by Yael Adar
This is no ordinary building; it is a fortress, replete with moat. From the time of the Crusades until the beginning of the State – this building was virtually impenetrable. Built on the ruins of the Crusader period Citadel by Dahr-el-Omar, it was later re-built by Ahmad Pasha Al Jazzar in the second half of the 18th century. The British, (who conquered the city on September 22,1918), converted it to serve as the main prison in Palestine during the British Mandate and therein lies much of its modern-day importance.
The country’s largest prison outbreak took place there on May 4, 1947 when Etzel fighters freed 41 of their own. This is also the place where nine underground members (see list below) were sentenced to death and executed in the prison gallows by order of the crown. The room where they were hanged serves as a memorial.
While today the building is one of the Ministry of Defense Museums* and serves as a Museum of the Underground Prisoners, Jews were not the only ones who were detained, or executed there. The prison held an assortment of prisoners including common criminals, ‘illegal’ immigrants and political prisoners. The most well known political prisoners held here were Ze'ev Jabotinsky and the Baha'U’llah, founder of the Bahai faith (see, The Shrine of the Baha' U’ llah).
This fortress is neither a beautiful place nor one that imparts a pleasant atmosphere; in fact, quite the opposite is true. The building is nothing short of oppressive. Repression literally emanates from the walls. Visiting the former prison one cannot escape the feeling that this must have been a very terrible place for those who were incarcerated here.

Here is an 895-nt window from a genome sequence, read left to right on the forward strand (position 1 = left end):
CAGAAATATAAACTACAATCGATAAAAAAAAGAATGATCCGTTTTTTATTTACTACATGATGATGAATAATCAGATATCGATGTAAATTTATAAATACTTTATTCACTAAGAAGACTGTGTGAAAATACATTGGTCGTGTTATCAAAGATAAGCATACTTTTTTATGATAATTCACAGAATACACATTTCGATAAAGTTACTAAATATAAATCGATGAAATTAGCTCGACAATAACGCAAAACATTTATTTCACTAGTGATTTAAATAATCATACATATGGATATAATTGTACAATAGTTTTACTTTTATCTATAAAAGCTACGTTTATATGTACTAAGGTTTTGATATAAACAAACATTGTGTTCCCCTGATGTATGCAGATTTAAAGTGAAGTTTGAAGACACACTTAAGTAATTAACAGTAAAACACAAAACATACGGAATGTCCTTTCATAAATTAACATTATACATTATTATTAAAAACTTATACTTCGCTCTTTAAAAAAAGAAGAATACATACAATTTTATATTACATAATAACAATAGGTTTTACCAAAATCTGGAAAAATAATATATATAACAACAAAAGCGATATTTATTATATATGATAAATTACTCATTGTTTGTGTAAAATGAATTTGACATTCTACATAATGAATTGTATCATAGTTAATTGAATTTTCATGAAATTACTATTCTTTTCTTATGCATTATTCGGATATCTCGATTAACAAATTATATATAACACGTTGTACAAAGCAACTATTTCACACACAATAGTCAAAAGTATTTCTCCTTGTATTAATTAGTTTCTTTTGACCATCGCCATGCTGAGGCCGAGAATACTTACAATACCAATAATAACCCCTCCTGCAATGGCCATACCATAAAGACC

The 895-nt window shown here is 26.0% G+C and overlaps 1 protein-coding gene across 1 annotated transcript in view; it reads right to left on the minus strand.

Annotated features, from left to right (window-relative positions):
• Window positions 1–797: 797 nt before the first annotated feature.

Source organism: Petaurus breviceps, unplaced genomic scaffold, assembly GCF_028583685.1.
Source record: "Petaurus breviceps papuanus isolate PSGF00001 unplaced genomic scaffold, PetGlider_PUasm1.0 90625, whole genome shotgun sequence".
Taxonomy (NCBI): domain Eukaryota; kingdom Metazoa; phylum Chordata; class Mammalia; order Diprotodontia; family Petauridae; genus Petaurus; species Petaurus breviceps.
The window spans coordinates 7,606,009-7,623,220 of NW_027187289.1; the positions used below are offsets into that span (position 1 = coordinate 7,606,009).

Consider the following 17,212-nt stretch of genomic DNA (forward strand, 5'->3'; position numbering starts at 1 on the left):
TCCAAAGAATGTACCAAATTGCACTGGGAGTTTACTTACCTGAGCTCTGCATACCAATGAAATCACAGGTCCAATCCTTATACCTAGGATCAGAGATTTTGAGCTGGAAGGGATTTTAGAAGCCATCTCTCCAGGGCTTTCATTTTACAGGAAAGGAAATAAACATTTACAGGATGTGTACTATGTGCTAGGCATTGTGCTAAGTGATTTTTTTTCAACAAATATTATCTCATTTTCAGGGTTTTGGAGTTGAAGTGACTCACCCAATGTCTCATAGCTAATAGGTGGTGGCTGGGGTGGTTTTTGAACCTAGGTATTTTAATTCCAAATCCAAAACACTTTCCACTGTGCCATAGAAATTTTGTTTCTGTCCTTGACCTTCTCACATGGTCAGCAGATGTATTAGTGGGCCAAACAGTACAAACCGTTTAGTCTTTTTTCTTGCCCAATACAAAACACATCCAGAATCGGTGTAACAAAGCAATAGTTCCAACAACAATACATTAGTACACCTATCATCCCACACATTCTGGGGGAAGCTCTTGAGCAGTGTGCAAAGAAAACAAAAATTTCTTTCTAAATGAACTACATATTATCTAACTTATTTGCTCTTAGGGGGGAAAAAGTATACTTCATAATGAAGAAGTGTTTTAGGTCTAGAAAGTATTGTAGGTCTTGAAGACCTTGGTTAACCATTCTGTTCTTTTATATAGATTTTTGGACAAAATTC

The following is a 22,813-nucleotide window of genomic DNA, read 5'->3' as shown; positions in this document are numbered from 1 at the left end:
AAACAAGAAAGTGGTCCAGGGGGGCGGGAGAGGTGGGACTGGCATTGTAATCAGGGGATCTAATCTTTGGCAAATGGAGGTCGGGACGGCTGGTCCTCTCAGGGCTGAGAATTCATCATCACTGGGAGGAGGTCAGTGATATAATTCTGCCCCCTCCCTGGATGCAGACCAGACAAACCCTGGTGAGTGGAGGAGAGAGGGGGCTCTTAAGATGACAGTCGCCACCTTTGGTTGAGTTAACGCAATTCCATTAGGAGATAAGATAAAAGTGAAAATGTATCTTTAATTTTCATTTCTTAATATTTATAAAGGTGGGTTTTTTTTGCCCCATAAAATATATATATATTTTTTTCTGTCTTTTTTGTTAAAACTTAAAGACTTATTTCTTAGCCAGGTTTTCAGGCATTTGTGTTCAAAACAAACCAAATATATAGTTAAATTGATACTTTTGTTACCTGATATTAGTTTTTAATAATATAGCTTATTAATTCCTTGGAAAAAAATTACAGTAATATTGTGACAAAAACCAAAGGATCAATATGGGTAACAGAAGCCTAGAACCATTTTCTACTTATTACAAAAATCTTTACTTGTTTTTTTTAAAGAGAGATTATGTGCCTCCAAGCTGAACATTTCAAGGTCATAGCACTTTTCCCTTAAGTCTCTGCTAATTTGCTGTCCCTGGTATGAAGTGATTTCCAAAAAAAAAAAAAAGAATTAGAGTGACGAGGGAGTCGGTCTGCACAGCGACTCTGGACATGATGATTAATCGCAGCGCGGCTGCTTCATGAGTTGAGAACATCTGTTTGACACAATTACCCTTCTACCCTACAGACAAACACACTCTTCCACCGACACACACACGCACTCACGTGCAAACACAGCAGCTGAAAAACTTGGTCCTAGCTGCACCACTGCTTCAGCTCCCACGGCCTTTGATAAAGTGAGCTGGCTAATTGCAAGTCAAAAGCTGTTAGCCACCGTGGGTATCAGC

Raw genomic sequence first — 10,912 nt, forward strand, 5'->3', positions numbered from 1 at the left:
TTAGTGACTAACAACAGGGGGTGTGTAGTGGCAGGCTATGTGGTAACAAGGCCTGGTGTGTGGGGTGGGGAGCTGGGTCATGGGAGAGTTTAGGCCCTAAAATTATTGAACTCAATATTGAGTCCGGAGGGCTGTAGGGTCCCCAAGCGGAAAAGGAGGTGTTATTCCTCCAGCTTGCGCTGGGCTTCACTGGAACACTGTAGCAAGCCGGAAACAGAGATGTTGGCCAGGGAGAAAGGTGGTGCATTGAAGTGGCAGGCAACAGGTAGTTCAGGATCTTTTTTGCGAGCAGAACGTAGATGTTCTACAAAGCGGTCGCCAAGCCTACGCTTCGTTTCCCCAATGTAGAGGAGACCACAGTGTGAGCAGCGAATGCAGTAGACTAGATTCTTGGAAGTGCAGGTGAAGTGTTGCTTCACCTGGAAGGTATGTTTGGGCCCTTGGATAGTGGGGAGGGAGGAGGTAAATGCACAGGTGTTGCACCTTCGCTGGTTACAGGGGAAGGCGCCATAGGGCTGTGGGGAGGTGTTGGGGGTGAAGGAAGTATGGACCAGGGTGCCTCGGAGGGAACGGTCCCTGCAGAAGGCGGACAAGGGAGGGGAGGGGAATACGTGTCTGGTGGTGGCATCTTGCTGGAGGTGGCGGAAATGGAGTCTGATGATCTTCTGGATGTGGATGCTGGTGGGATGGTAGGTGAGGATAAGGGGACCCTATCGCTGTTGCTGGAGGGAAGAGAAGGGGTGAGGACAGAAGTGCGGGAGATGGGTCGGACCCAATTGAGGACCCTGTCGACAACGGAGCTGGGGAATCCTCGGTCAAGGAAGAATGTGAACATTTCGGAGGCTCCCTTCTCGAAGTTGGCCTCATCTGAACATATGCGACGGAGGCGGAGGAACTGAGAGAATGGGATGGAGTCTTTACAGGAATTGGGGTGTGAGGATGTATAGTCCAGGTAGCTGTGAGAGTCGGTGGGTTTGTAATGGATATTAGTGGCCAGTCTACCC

The Museum of the Underground Prisoners is immense. The ceilings here are high and often vaulted and the walls are extremely thick. As you walk through this building, in addition to the gallows you will be able to see prisoners’ cells, telltale signs of the famous outbreak the prison yard and much more. Be advised that touring this site requires climbing a fair number of stairs.
Frequented by schoolchildren due to its historical significance, this is one of those sites that unfortunately are often overlooked by adult tourists. Much of the fortress is currently closed off, due to an ongoing excavation project. However, enough of the building is still accessible so that one can aptly get a sense of what life inside this imposing structure must have been like for prisoners.
The nine Jewish underground members who were sentenced to death and executed in the prison gallows (referred to in Hebrew as Olei Ha’gardom) were: Shlomo Ben Yosef, Mordechai Shwartz, Dov Gruner, Yehiel Dov Drezner, Eliezer Kashani, Mordechai Alkachi, Meir Nakor, Avshalom Haviv and Ya’akov Weiss.
Directions: The museum is located on Haganah Street, just up the road from the lighthouse.
TEL 04/9918-264, 04/9918-265, 04/9918-266
Visiting Hours: Sunday – Thursday 9:00 AM – 4:00 PM, Friday, 9:00 AM - 1:00 PM.
Entry fees apply:
Note: A previous Ministry of Defense Museum, the David HaCohen Clandestine Immigration and Naval Museum is featured in the Haifa section of this Website.